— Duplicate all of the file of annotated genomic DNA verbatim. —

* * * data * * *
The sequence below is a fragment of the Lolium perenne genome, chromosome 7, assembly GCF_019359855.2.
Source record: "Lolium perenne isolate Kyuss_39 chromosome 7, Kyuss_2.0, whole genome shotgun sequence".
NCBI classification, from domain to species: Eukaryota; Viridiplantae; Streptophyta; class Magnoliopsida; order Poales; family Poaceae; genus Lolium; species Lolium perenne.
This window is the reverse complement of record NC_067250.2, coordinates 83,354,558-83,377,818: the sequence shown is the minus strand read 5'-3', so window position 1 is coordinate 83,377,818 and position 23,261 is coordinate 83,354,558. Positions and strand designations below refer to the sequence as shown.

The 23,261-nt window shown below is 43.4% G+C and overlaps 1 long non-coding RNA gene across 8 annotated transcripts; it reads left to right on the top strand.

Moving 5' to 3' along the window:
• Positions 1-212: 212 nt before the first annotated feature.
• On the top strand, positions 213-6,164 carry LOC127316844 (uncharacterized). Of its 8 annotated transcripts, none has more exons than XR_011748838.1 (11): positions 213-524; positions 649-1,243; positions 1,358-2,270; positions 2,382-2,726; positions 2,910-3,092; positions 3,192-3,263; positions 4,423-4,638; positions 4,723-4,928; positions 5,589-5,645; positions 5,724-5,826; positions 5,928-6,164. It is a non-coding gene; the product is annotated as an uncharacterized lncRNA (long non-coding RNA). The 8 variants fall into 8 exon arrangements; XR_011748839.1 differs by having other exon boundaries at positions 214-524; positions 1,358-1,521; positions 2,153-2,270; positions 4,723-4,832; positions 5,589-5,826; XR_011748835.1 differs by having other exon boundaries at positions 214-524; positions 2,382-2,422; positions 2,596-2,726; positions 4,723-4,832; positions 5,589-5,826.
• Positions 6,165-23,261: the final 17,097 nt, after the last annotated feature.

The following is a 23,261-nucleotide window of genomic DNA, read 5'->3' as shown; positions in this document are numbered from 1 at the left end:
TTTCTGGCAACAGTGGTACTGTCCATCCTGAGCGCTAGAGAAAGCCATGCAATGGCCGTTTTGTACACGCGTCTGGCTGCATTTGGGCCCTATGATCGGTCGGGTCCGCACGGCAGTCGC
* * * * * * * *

The sequence below is a fragment of the Lolium perenne genome, chromosome 7, assembly GCF_019359855.2.
Source record: "Lolium perenne isolate Kyuss_39 chromosome 7, Kyuss_2.0, whole genome shotgun sequence".
NCBI classification, from domain to species: Eukaryota; Viridiplantae; Streptophyta; class Magnoliopsida; order Poales; family Poaceae; genus Lolium; species Lolium perenne.
This window is the reverse complement of record NC_067250.2, coordinates 83,354,558-83,377,818: the sequence shown is the minus strand read 5'-3', so window position 1 is coordinate 83,377,818 and position 23,261 is coordinate 83,354,558. Positions and strand designations below refer to the sequence as shown.

The 23,261-nt window shown below is 43.4% G+C and overlaps 1 long non-coding RNA gene across 8 annotated transcripts; it reads left to right on the top strand.

Moving 5' to 3' along the window:
• Positions 1-212: 212 nt before the first annotated feature.
• On the top strand, positions 213-6,164 carry LOC127316844 (uncharacterized). Of its 8 annotated transcripts, none has more exons than XR_011748838.1 (11): positions 213-524; positions 649-1,243; positions 1,358-2,270; positions 2,382-2,726; positions 2,910-3,092; positions 3,192-3,263; positions 4,423-4,638; positions 4,723-4,928; positions 5,589-5,645; positions 5,724-5,826; positions 5,928-6,164. It is a non-coding gene; the product is annotated as an uncharacterized lncRNA (long non-coding RNA). The 8 variants fall into 8 exon arrangements; XR_011748839.1 differs by having other exon boundaries at positions 214-524; positions 1,358-1,521; positions 2,153-2,270; positions 4,723-4,832; positions 5,589-5,826; XR_011748835.1 differs by having other exon boundaries at positions 214-524; positions 2,382-2,422; positions 2,596-2,726; positions 4,723-4,832; positions 5,589-5,826.
• Positions 6,165-23,261: the final 17,097 nt, after the last annotated feature.

The following is a 23,261-nucleotide window of genomic DNA, read 5'->3' as shown; positions in this document are numbered from 1 at the left end:
TTTCTGGCAACAGTGGTACTGTCCATCCTGAGCGCTAGAGAAAGCCATGCAATGGCCGTTTTGTACACGCGTCTGGCTGCATTTGGGCCCTATGATCGGTCGGGTCCGCACGGCAGTCGC